Chastain, who had worked at the Pharmacy for over thirty years. She told me how they made the Orange Aid.
First, make the “Simple Syrup”: pour 5 pounds of sugar into a gallon container and fill with hot water, making
sure that all the sugar is dissolved. [A small-scale equivalent would be two teaspoons of sugar in a tablespoon
and fill with hot water.] Next, fill a 16-ounce glass with shaved or chipped ice (the ice should be as fine as
possible). Add the juice from 1.5 fresh squeezed oranges and 1.5 to 2.0 teaspoons of the Simple Syrup. Stir.
[The ratio of orange juice and Simple Syrup is variable according to the orange size, juiciness, and sweetness.]
Finish filling the glass with water and stir to mix thoroughly. DELICIOUS.
I have another adventure to share. For many years I have heard of apple trees “up on the mountain” in
the Bluff section of Madison County, NC. Everyone said that it was an extremely rough road. One group of
hunters said, “No way that I would attempt to go there.” Billy Joe Naillon agreed to take me to the top of Bluff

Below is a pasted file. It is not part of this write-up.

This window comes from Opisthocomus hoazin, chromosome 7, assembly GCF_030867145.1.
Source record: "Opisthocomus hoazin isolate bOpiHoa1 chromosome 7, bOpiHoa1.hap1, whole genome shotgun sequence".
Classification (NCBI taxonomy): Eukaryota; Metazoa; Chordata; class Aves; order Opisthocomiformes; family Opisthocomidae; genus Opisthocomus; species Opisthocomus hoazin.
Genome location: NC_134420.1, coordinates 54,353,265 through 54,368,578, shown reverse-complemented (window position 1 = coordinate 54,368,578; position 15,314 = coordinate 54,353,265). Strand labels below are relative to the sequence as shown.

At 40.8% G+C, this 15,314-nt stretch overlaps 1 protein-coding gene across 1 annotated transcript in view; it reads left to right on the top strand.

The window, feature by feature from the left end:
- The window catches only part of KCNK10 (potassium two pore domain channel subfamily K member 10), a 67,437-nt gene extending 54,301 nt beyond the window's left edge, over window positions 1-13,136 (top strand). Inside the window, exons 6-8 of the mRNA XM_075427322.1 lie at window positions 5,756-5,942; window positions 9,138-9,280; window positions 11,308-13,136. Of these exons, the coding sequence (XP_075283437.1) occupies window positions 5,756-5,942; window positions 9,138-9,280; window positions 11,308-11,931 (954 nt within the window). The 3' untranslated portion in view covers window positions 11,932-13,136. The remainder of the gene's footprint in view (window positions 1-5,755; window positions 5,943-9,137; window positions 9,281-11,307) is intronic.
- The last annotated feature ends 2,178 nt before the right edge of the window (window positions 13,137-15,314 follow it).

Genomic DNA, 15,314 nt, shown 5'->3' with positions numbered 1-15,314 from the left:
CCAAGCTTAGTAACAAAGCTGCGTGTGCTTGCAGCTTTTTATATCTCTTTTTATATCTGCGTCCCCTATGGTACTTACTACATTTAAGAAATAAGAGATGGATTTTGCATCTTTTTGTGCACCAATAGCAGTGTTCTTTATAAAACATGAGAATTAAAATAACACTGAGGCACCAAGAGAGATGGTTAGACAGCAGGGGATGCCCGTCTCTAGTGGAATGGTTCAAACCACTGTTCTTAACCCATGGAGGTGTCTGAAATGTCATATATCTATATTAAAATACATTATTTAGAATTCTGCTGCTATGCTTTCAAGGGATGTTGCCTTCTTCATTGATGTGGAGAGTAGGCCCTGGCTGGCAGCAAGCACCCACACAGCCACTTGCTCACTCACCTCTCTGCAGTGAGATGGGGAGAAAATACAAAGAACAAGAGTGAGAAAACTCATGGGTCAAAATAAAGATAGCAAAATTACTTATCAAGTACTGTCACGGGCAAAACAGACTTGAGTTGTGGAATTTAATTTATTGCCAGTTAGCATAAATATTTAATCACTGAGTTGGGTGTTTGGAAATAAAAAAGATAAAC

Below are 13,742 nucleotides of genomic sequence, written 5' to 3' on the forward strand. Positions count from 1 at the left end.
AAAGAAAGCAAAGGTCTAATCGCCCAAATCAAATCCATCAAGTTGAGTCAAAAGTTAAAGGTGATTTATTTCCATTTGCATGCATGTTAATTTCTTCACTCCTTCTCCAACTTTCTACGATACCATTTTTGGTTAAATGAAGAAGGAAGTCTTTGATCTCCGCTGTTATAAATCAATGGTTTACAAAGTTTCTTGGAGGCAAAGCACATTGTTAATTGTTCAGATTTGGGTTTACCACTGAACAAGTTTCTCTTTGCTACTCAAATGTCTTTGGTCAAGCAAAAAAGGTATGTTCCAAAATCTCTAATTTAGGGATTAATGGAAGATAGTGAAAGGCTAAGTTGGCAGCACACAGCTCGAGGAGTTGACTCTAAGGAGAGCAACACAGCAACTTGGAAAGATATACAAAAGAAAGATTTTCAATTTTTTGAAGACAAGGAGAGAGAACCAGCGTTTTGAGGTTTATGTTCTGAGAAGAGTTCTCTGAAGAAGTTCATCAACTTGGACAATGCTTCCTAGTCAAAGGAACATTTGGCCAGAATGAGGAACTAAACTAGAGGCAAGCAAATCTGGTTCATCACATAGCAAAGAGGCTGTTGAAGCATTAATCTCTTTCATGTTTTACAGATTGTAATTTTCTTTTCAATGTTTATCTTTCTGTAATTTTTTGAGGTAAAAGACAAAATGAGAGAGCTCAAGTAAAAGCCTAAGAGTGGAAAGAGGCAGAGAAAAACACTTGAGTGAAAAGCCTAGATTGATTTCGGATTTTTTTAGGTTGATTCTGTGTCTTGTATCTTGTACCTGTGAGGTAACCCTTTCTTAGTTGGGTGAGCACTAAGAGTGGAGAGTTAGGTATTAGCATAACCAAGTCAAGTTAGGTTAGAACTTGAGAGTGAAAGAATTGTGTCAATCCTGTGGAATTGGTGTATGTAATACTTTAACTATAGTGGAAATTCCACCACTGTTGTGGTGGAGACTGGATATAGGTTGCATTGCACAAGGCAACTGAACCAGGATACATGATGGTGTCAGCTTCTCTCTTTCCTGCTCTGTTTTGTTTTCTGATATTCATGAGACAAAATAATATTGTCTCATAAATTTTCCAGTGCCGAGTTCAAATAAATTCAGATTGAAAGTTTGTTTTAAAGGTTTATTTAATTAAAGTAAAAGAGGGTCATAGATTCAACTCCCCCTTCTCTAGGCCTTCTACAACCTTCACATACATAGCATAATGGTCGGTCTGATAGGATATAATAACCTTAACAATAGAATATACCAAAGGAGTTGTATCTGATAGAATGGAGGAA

Mountain in his pickup truck. After leaving the pavement, it took us about 1.5 hours to get to the first apple
trees and probably 10 minutes to go further up the mountain. I would not call what we traversed a “road.” It
is a vehicle-wide opening through the forest with no maintenance. Over the years the vehicle track has eroded
down to bedrock. Billy had to skillfully negotiate each protruding rock, and even then there was occasional
truck bottom scraping. There were several apple trees of interest, and I want to return to see the apples later
in the season.
I would like to share with you interviews that I conducted this year with four older apple growers (ages